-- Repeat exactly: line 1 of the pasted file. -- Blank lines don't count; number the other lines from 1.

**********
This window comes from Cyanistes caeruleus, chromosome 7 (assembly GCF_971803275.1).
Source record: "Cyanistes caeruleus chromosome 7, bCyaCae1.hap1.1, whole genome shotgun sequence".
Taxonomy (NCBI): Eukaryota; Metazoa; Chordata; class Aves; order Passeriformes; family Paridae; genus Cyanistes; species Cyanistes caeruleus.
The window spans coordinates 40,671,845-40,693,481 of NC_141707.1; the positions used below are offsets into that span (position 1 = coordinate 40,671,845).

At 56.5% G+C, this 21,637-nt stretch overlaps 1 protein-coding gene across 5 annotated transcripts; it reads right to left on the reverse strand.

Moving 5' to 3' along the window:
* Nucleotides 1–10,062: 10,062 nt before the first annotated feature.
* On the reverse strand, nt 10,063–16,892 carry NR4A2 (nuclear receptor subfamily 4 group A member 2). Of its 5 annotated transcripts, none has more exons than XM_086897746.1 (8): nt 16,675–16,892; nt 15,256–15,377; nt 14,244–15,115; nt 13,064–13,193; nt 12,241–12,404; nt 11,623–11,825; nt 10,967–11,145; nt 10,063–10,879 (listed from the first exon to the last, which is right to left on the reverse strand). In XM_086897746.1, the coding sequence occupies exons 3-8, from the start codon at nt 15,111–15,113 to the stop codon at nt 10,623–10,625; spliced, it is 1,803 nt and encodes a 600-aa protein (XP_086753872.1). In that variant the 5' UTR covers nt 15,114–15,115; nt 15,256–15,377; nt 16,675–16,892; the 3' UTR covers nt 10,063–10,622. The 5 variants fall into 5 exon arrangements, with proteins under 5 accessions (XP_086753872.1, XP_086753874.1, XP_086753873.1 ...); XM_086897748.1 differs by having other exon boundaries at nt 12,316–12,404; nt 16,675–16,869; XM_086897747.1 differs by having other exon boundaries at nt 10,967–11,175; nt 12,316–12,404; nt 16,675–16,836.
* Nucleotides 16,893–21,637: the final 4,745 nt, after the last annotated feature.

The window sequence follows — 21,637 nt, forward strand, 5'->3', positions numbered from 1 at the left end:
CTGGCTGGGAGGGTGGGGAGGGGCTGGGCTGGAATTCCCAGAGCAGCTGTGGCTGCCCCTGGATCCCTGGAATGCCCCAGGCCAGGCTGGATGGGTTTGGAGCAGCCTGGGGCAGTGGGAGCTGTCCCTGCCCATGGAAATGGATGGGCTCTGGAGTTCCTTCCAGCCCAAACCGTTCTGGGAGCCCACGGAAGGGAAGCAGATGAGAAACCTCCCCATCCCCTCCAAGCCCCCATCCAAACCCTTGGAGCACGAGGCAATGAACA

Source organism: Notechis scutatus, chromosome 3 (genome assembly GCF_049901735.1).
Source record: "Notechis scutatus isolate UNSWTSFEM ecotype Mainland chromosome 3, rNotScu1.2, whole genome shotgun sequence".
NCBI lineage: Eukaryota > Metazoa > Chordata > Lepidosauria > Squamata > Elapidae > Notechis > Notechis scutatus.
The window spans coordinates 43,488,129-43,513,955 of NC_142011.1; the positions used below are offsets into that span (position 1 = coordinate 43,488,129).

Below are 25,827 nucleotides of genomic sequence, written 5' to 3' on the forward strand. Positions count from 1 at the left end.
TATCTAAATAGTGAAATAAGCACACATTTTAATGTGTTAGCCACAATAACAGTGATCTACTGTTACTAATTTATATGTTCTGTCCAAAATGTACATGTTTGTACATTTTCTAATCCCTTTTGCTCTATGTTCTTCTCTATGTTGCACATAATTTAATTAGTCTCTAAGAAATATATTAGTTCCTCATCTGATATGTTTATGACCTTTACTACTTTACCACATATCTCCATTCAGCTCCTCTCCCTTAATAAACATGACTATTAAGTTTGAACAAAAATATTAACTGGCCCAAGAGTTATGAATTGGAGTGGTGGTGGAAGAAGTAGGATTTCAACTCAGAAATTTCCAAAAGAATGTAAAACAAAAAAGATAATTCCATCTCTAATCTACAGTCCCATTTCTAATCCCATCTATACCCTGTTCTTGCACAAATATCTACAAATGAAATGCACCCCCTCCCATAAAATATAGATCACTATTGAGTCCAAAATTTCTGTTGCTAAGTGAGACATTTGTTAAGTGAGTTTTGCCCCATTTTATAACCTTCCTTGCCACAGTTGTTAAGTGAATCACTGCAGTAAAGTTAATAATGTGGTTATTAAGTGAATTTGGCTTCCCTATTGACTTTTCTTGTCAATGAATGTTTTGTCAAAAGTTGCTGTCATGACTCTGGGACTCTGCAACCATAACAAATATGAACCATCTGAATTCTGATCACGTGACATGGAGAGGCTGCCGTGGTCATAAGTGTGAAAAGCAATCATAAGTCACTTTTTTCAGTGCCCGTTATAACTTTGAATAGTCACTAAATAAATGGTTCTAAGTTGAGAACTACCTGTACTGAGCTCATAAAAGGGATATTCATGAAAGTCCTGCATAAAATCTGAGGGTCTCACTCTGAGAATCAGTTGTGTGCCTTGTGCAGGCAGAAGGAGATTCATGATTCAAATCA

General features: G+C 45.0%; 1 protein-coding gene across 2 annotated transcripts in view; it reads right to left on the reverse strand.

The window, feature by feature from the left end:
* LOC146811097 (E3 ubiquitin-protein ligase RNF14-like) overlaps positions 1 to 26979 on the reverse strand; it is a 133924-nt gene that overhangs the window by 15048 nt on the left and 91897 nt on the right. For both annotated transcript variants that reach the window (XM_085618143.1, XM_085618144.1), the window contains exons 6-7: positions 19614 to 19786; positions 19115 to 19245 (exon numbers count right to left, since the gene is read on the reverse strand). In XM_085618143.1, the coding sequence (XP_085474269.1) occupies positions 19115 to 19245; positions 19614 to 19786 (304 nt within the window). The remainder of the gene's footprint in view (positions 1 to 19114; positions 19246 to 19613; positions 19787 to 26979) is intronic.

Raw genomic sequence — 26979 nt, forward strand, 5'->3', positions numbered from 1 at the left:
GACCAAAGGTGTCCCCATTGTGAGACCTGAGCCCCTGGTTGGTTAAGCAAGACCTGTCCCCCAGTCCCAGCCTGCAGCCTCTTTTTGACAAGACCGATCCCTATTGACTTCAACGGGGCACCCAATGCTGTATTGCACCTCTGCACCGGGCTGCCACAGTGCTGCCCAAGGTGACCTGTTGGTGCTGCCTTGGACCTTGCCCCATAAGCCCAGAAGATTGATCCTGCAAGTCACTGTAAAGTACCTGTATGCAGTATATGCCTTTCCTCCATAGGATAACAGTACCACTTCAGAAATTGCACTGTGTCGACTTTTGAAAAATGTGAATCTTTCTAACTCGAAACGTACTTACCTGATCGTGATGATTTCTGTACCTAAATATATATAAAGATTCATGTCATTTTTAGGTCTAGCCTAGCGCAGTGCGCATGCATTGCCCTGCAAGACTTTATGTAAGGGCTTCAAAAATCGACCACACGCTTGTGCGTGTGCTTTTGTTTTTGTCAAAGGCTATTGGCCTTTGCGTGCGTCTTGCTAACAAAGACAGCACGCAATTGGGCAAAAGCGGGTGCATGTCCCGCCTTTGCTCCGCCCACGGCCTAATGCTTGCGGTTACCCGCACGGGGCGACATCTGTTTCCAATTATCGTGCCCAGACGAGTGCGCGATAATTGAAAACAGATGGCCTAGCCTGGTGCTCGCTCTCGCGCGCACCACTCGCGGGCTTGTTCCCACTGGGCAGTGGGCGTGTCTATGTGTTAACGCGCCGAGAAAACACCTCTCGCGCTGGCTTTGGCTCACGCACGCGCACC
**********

This window comes from Cyanistes caeruleus, chromosome 7 (assembly GCF_971803275.1).